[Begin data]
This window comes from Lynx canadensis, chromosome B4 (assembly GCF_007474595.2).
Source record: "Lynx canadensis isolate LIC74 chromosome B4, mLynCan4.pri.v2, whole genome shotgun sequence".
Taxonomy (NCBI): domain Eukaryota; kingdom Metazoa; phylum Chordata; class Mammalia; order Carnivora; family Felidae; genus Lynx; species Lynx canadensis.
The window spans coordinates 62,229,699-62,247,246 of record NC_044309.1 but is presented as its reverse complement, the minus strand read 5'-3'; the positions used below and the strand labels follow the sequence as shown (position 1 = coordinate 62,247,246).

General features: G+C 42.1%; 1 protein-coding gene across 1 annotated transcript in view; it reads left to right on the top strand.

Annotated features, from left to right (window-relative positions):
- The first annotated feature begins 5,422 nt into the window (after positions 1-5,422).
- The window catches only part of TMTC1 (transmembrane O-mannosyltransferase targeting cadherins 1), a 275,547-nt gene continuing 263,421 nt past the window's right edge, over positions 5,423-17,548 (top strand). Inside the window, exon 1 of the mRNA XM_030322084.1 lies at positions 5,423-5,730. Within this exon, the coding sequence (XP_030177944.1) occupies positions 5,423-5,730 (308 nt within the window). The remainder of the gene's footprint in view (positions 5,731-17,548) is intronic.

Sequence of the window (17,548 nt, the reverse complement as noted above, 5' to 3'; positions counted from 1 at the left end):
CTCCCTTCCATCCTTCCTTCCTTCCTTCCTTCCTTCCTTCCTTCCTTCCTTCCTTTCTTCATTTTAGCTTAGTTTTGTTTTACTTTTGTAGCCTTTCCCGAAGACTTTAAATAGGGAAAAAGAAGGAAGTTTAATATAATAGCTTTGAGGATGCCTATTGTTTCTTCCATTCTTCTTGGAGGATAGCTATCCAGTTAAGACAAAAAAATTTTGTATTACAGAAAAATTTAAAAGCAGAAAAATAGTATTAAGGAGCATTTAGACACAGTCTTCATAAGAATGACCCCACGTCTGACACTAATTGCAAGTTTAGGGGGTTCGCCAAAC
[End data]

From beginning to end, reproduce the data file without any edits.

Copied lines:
This window comes from Lynx canadensis, chromosome B4 (assembly GCF_007474595.2).
Source record: "Lynx canadensis isolate LIC74 chromosome B4, mLynCan4.pri.v2, whole genome shotgun sequence".
Taxonomy (NCBI): domain Eukaryota; kingdom Metazoa; phylum Chordata; class Mammalia; order Carnivora; family Felidae; genus Lynx; species Lynx canadensis.
The window spans coordinates 62,229,699-62,247,246 of record NC_044309.1 but is presented as its reverse complement, the minus strand read 5'-3'; the positions used below and the strand labels follow the sequence as shown (position 1 = coordinate 62,247,246).

General features: G+C 42.1%; 1 protein-coding gene across 1 annotated transcript in view; it reads left to right on the top strand.

Annotated features, from left to right (window-relative positions):
- The first annotated feature begins 5,422 nt into the window (after positions 1-5,422).
- The window catches only part of TMTC1 (transmembrane O-mannosyltransferase targeting cadherins 1), a 275,547-nt gene continuing 263,421 nt past the window's right edge, over positions 5,423-17,548 (top strand). Inside the window, exon 1 of the mRNA XM_030322084.1 lies at positions 5,423-5,730. Within this exon, the coding sequence (XP_030177944.1) occupies positions 5,423-5,730 (308 nt within the window). The remainder of the gene's footprint in view (positions 5,731-17,548) is intronic.

Sequence of the window (17,548 nt, the reverse complement as noted above, 5' to 3'; positions counted from 1 at the left end):
CTCCCTTCCATCCTTCCTTCCTTCCTTCCTTCCTTCCTTCCTTCCTTCCTTCCTTTCTTCATTTTAGCTTAGTTTTGTTTTACTTTTGTAGCCTTTCCCGAAGACTTTAAATAGGGAAAAAGAAGGAAGTTTAATATAATAGCTTTGAGGATGCCTATTGTTTCTTCCATTCTTCTTGGAGGATAGCTATCCAGTTAAGACAAAAAAATTTTGTATTACAGAAAAATTTAAAAGCAGAAAAATAGTATTAAGGAGCATTTAGACACAGTCTTCATAAGAATGACCCCACGTCTGACACTAATTGCAAGTTTAGGGGGTTCGCCAAAC